Therefore we can define a procedure NextTier in (54) and with it, Search in (55).
For T, a set of syntactic objects,
NextTier(T)= ⋃{SO∈T: SO is not a lexical item token}.
For S, a set of syntactic objects, and Crit, a predicate of lexical item tokens,
Search(S,Crit) =
Probe, then is a special type of Search, where the search criterion is based on Match as shown in (56).
For F, a feature type, and SO, a syntactic object that immediately contains X, a lexical item token,
Probe(SO,X,F) = Search(SO, Match^{X,F})
where Match^{X,F} = 1 iff X contains a feature
With our definition of Probe in place, we can turn to our final definition of Agree which I turn to presently.
If and when an instance of Probe retrieves a lexical item token, that token must be modified—at least according to most versions of Agree.
Note that each copy of G must be replaced to maintain their copyhood. Taking, for example, the pronoun
We expect her to be hired.
{...{Voice, {
If accusative Case marking was performed by a “minimal” Agree—one that only valued the highest copy—then the result would be the syntactic object in (59) in which the two instances of the third person feminine pronoun are distinct from each other and, therefore, no longer copies in any sense.
{...{Voice, {
The pronouns 3SgF_{[Case:acc]} and 3SgF_{[Case:_]} are clearly distinct—one is Casemarked, the other isn’t—and furthermore, they have divergent derivational histories—one has undergone Value, the other hasn’t. What’s more is that the lower pronoun is not Casemarked and should therefore cause a crash at the interfaces. In order to maintain the identity between copies, then, Agree must be maximal—it must Value every copy.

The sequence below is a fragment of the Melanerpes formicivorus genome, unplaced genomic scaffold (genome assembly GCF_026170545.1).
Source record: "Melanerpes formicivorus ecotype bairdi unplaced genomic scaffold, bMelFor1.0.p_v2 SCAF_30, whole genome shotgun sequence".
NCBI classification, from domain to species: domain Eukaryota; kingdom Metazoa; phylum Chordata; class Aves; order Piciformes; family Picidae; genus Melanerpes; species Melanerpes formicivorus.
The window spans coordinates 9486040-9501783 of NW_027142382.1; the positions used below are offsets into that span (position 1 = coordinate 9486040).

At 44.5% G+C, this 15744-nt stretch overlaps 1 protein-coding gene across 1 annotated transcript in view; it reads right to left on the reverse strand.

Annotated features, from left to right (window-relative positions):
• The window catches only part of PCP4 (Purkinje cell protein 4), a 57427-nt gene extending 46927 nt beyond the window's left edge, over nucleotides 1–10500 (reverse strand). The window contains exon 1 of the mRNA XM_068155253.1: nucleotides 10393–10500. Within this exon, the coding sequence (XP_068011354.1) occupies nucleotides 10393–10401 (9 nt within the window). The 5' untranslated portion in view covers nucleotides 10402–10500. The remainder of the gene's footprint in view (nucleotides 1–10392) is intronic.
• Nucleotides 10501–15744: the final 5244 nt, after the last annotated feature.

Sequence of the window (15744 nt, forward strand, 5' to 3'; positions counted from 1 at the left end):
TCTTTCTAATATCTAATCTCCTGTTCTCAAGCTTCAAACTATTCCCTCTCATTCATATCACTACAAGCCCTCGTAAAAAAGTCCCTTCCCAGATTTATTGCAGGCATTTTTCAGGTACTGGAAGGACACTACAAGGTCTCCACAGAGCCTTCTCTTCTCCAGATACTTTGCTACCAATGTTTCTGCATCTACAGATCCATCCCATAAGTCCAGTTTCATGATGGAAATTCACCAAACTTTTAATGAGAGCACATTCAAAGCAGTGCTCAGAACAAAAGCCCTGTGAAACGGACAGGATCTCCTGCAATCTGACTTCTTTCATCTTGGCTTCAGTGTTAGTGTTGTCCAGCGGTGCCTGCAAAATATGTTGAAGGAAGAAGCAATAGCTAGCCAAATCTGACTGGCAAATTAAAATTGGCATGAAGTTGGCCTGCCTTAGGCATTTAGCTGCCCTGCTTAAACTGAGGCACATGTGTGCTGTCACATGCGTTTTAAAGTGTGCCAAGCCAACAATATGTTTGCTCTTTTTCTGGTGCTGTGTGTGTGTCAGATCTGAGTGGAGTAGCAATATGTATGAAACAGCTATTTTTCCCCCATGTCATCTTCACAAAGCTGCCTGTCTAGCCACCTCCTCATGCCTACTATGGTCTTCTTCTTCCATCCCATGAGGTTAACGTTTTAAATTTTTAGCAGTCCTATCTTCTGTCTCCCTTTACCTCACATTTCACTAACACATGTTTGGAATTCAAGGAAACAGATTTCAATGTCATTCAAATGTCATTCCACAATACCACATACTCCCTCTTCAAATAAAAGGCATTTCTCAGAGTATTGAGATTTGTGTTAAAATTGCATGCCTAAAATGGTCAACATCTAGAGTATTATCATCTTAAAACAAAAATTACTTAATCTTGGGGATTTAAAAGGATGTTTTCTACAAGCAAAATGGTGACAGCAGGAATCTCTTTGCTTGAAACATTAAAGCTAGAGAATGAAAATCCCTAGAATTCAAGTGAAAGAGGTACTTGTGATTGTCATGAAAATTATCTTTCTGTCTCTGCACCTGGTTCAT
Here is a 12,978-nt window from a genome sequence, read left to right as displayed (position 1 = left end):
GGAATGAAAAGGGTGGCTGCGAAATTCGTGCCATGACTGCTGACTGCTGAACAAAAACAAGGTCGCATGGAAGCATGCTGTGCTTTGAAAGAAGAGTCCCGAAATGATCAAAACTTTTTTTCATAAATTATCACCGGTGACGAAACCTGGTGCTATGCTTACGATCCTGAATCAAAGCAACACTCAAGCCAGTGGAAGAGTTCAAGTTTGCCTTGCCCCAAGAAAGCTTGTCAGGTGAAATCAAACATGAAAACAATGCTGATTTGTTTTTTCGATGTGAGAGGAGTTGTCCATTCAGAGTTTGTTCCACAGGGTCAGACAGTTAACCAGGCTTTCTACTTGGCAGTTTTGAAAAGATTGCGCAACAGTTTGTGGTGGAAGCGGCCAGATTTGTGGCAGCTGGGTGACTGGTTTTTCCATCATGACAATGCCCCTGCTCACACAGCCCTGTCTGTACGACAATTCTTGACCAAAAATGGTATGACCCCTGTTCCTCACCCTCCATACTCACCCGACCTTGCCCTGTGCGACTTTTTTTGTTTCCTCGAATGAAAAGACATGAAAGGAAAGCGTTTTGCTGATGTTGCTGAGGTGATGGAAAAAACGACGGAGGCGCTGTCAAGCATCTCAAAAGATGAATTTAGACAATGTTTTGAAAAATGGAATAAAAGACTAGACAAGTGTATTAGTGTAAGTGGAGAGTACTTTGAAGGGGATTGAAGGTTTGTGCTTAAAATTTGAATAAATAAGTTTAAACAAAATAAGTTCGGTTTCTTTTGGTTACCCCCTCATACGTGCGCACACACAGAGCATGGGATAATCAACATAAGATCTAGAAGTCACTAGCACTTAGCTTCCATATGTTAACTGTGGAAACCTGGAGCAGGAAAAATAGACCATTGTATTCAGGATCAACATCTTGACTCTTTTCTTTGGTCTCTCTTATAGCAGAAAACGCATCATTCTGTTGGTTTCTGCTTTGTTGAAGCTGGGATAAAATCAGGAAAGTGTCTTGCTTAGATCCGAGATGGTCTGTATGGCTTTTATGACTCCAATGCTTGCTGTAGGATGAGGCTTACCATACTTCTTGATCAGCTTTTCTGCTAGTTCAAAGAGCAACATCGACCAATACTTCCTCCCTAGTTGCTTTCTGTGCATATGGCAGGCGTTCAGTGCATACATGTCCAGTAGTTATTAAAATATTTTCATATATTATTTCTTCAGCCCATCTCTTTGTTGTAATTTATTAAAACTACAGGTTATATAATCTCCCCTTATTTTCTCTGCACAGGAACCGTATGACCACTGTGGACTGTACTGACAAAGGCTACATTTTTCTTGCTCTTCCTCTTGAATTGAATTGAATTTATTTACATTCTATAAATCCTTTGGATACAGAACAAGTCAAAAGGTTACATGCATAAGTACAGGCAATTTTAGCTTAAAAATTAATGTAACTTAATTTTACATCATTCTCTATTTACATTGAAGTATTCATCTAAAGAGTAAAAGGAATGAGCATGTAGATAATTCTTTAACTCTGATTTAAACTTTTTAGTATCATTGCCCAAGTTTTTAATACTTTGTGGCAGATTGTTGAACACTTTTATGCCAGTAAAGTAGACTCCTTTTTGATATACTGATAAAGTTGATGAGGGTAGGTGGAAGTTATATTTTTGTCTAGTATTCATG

Thus we can define Agree as in (60).
Where SO is a syntactic object F is a feature type, and v is a feature value
Agree(SO, G, F_{v}) =
Agree, according to (60), is defined for three cases. In Case (60a), where SO is an instance of G—the lexical item token to be valued, the output of Agree is the valued version of G—Agree applies nonvacuously. In Case (60b), where SO is a lexical item token, but not an instance of G, the output of Agree is SO—Agree applies vacuously. In Case (60c), where SO is a set, Agree is applied to each member of SO, and a new set containing the respective outputs of those Agree operations is constructed—Agree applies recursively. Note also, that the result of Case (60c)—binary setformation—is an instance of Merge, and I will treat it as such below.
To see how Agree works, consider accusative Case marking in the sentence
{_{α} Voice, {_{β}
Voice = 〈〈PHON_{Voice}, SYN_{Voice}, {…,〈Case, 2〉,...}〉, k〉
(Voice contains an Accusative Case feature in its SEM)
3SgM_{[Case:Acc]} = 〈〈PHON_{3SgM}, {…,〈Case, 0〉,…}, SEM_{3SgM}〉, k〉
(The 3rd person singular masculine pronoun contains an unvalued Case feature in its SYN)
{_{α} Voice, {_{β}
The first step of this instance of Agree is to Probe for unvalued Case features, as in (63).
Probe(α, Voice, Case) = {3SgM_{[Case:_]}}
The noncasemarked pronoun—
Agree(α, 3SgM_{[Case:_]}, Case_{acc}) =  (by (60c)) 
Merge(Agree(Voice, 3SgM_{[Case:_]}, Case_{acc}), Agree(β, 3SgM_{[Case:_]}, Case_{acc})) 
Agree(Voice, 3SgM_{[Case:_]}, Case_{acc}) = Voice  (by (60b)) 
Merge(Agree(Voice, 3SgM_{[Case:_]}, Case_{acc}), Agree(β, 3SgM_{[Case:_]}, Case_{acc}) =  (by (65)) 
Merge(Voice, Agree(β, 3SgM_{[Case:_]}, Case_{acc}) 
We then perform Agree on β which contains the verb and the direct object pronoun.
Agree(β, 3SgM_{[Case∶_]}, Case_{acc}) =  (by (60c)) 
Merge(Agree( 
Agree( 
(by (60b)) 
Agree(3SgM_{[Case∶_]}, 3SgM_{[Case∶_]}, Case_{acc}) =  (by (60a)) 
Value(3SgM_{[Case∶_]}, Case_{acc}) =  (by (32)) 
3SgM_{[Case∶acc]} 
Merge(Agree( 
(by (68), (69)) 
Merge( 
Then, having reached the “bottom” of our structure, we are left with two simple Merge operations which yield (62) as shown in (71).
Merge(Voice, Agree(β, 3SgM_{[Case∶_]}, Case_{acc})) =  (by (70))